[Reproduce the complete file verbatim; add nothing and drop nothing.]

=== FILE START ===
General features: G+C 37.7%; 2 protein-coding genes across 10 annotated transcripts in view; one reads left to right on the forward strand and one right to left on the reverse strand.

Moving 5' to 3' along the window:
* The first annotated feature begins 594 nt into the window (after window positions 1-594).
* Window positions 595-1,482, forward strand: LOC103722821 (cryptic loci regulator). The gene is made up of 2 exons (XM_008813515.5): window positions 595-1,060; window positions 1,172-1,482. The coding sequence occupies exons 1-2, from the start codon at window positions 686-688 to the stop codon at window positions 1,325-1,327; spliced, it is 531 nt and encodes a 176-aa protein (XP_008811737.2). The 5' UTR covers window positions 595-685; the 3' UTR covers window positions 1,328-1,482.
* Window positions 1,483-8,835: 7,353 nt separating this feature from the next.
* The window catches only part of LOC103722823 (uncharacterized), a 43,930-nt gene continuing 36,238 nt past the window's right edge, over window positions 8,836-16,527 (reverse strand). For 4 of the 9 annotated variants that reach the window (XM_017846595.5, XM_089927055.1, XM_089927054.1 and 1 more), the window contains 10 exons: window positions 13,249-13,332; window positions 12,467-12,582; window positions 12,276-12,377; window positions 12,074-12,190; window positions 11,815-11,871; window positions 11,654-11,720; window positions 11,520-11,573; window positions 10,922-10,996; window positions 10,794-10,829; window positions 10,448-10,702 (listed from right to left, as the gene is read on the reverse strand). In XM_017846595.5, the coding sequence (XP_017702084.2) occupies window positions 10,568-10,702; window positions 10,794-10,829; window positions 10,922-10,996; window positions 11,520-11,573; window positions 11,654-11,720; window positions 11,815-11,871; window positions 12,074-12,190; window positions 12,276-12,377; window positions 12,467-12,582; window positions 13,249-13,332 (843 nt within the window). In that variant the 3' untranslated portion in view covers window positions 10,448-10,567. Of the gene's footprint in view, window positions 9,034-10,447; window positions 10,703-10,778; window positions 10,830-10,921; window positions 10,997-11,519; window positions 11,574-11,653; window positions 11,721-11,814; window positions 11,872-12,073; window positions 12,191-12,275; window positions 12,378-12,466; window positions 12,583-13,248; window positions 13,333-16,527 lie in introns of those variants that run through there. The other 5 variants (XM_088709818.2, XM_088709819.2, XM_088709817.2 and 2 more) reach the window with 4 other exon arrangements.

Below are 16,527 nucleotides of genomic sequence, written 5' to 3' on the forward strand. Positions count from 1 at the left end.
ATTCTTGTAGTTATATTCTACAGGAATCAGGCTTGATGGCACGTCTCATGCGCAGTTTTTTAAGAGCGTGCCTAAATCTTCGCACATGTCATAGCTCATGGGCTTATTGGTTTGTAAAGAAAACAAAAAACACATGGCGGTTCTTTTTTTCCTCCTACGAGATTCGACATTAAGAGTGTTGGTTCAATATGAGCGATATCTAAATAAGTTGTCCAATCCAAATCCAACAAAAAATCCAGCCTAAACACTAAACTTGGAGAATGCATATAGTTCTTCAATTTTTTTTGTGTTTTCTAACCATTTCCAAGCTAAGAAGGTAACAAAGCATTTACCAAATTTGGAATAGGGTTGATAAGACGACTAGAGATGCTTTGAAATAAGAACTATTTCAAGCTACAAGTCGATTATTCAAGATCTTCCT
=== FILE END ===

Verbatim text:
General features: G+C 37.7%; 2 protein-coding genes across 10 annotated transcripts in view; one reads left to right on the forward strand and one right to left on the reverse strand.

Moving 5' to 3' along the window:
* The first annotated feature begins 594 nt into the window (after window positions 1-594).
* Window positions 595-1,482, forward strand: LOC103722821 (cryptic loci regulator). The gene is made up of 2 exons (XM_008813515.5): window positions 595-1,060; window positions 1,172-1,482. The coding sequence occupies exons 1-2, from the start codon at window positions 686-688 to the stop codon at window positions 1,325-1,327; spliced, it is 531 nt and encodes a 176-aa protein (XP_008811737.2). The 5' UTR covers window positions 595-685; the 3' UTR covers window positions 1,328-1,482.
* Window positions 1,483-8,835: 7,353 nt separating this feature from the next.
* The window catches only part of LOC103722823 (uncharacterized), a 43,930-nt gene continuing 36,238 nt past the window's right edge, over window positions 8,836-16,527 (reverse strand). For 4 of the 9 annotated variants that reach the window (XM_017846595.5, XM_089927055.1, XM_089927054.1 and 1 more), the window contains 10 exons: window positions 13,249-13,332; window positions 12,467-12,582; window positions 12,276-12,377; window positions 12,074-12,190; window positions 11,815-11,871; window positions 11,654-11,720; window positions 11,520-11,573; window positions 10,922-10,996; window positions 10,794-10,829; window positions 10,448-10,702 (listed from right to left, as the gene is read on the reverse strand). In XM_017846595.5, the coding sequence (XP_017702084.2) occupies window positions 10,568-10,702; window positions 10,794-10,829; window positions 10,922-10,996; window positions 11,520-11,573; window positions 11,654-11,720; window positions 11,815-11,871; window positions 12,074-12,190; window positions 12,276-12,377; window positions 12,467-12,582; window positions 13,249-13,332 (843 nt within the window). In that variant the 3' untranslated portion in view covers window positions 10,448-10,567. Of the gene's footprint in view, window positions 9,034-10,447; window positions 10,703-10,778; window positions 10,830-10,921; window positions 10,997-11,519; window positions 11,574-11,653; window positions 11,721-11,814; window positions 11,872-12,073; window positions 12,191-12,275; window positions 12,378-12,466; window positions 12,583-13,248; window positions 13,333-16,527 lie in introns of those variants that run through there. The other 5 variants (XM_088709818.2, XM_088709819.2, XM_088709817.2 and 2 more) reach the window with 4 other exon arrangements.

Below are 16,527 nucleotides of genomic sequence, written 5' to 3' on the forward strand. Positions count from 1 at the left end.
ATTCTTGTAGTTATATTCTACAGGAATCAGGCTTGATGGCACGTCTCATGCGCAGTTTTTTAAGAGCGTGCCTAAATCTTCGCACATGTCATAGCTCATGGGCTTATTGGTTTGTAAAGAAAACAAAAAACACATGGCGGTTCTTTTTTTCCTCCTACGAGATTCGACATTAAGAGTGTTGGTTCAATATGAGCGATATCTAAATAAGTTGTCCAATCCAAATCCAACAAAAAATCCAGCCTAAACACTAAACTTGGAGAATGCATATAGTTCTTCAATTTTTTTTGTGTTTTCTAACCATTTCCAAGCTAAGAAGGTAACAAAGCATTTACCAAATTTGGAATAGGGTTGATAAGACGACTAGAGATGCTTTGAAATAAGAACTATTTCAAGCTACAAGTCGATTATTCAAGATCTTCCT